But collapse interpretations require additional non-local algorithms, which to me seem to be, by necessity, incredibly complicated

But collapse interpretations require additional non-local algorithms

Not for computations, they do not. If you try to write a code simulating a QM system, end up writing unitary evolution on top of the elliptic time-independent SE (H psi = E psi) to describe the initial state. If you want to calculate probabilities, such as the pattern on the screen from the double-slit experiment, you apply the Born rule. And computational complexity is the only thing thing that matters for Occam's razor.

How accurate is the quantum physics sequence?

by Paul Crowley 1 min read17th Apr 201268 comments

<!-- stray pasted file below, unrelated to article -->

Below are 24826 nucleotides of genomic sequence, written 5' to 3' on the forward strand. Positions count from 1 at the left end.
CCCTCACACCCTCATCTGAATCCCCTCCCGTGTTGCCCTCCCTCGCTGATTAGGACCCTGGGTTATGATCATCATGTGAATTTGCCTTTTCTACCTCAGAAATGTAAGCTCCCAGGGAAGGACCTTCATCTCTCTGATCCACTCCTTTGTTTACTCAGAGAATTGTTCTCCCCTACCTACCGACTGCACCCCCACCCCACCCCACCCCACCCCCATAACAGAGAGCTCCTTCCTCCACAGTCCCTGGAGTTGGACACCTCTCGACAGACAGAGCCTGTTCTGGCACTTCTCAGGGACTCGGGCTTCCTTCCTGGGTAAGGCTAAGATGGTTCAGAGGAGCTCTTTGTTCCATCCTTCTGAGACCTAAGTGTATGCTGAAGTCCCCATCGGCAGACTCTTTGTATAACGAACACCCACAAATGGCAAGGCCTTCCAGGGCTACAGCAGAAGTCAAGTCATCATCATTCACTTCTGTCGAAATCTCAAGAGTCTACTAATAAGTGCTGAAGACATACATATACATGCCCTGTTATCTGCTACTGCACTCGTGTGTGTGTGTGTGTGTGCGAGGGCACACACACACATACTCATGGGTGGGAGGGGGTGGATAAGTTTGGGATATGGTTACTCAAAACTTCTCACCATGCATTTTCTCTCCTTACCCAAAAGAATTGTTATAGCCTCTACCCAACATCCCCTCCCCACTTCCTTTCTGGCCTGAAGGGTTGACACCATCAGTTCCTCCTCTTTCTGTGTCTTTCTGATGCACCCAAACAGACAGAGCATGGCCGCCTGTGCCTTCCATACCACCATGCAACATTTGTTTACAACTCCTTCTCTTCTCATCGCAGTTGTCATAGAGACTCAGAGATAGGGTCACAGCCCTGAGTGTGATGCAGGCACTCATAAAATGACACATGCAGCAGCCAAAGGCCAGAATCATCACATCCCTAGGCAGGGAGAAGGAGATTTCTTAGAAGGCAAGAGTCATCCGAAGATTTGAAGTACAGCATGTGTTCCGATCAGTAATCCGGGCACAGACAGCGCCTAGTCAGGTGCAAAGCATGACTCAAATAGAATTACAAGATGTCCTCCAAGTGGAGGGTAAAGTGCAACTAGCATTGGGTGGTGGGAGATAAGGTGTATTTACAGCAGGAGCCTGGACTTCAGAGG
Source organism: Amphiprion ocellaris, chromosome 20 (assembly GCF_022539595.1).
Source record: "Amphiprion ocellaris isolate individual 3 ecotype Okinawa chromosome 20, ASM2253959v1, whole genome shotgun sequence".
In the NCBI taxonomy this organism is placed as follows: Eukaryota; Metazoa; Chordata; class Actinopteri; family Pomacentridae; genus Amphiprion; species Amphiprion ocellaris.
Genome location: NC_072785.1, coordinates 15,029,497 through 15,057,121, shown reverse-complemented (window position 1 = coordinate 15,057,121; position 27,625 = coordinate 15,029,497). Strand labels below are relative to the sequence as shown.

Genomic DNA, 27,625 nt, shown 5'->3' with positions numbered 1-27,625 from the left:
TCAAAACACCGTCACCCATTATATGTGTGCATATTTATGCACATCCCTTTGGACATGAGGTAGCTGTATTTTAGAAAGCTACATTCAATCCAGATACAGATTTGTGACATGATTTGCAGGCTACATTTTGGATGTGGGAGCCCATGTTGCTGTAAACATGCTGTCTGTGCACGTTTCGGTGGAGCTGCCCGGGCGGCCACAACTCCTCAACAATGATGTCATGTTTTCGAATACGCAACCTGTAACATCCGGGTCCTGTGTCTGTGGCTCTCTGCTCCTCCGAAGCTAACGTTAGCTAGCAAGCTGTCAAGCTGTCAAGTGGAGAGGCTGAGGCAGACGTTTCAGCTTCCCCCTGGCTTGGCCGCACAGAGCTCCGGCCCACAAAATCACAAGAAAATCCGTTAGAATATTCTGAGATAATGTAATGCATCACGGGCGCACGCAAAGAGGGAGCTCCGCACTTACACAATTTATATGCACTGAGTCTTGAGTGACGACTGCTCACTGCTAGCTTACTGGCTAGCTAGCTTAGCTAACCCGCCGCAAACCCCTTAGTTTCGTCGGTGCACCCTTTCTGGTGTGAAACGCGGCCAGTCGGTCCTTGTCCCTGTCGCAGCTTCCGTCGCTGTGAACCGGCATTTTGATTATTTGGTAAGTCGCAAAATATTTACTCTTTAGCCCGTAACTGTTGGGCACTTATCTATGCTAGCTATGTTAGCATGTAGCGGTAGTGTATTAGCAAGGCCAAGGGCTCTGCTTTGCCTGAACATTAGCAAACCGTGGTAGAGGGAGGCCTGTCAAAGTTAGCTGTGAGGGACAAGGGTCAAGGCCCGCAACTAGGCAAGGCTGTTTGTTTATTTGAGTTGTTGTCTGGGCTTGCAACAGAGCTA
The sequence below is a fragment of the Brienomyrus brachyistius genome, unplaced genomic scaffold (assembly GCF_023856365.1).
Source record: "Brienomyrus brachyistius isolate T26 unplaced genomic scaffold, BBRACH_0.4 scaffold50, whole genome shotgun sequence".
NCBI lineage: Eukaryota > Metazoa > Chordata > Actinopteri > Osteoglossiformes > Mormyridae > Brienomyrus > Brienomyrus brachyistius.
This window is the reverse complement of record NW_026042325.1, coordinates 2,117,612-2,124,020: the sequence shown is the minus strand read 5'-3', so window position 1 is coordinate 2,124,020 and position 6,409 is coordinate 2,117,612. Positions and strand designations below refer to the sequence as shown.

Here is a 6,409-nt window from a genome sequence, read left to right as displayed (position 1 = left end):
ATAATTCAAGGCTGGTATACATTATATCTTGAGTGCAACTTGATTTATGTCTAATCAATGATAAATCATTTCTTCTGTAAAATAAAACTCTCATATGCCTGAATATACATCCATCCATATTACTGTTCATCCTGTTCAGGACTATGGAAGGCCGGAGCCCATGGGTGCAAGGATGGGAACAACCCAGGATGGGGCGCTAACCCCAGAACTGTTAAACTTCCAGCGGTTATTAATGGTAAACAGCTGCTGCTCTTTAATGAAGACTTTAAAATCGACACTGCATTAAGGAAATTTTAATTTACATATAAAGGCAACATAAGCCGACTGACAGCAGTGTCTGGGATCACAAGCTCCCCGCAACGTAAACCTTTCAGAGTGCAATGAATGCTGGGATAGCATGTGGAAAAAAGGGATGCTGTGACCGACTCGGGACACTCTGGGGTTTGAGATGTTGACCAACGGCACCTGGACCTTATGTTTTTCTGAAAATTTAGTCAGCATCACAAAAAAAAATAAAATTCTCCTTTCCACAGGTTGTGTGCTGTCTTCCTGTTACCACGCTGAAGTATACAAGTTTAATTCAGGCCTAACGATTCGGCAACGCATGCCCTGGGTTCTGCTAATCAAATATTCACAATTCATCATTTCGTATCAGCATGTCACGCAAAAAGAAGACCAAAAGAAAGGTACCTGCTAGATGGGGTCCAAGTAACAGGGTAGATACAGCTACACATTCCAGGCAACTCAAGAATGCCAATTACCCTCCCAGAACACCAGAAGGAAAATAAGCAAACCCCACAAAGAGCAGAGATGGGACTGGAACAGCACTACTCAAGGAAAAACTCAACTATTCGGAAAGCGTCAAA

49


Prompted by Mitchell Porter, I asked on Physics StackExchange about the accuracy of the physics in the Quantum Physics sequence:

What errors would one learn from Eliezer Yudkowsky's introduction to quantum physics?

Eliezer Yudkowsky wrote an introduction to quantum physics from a strictly realist standpoint. However, he has no qualifications in the subject and it is not his specialty. Does it paint an accurate picture overall? What mistaken ideas about QM might someone who read only this introduction come away with?

I've had some interesting answers so far, including one from a friend that seems to point up a definite error, though AFAICT not a very consequential one: in Configurations and Amplitude, a multiplication factor of i is used for the mirrors where -1 is correct.

Physics StackExchange: What errors would one learn from Eliezer Yudkowsky's introduction to quantum physics?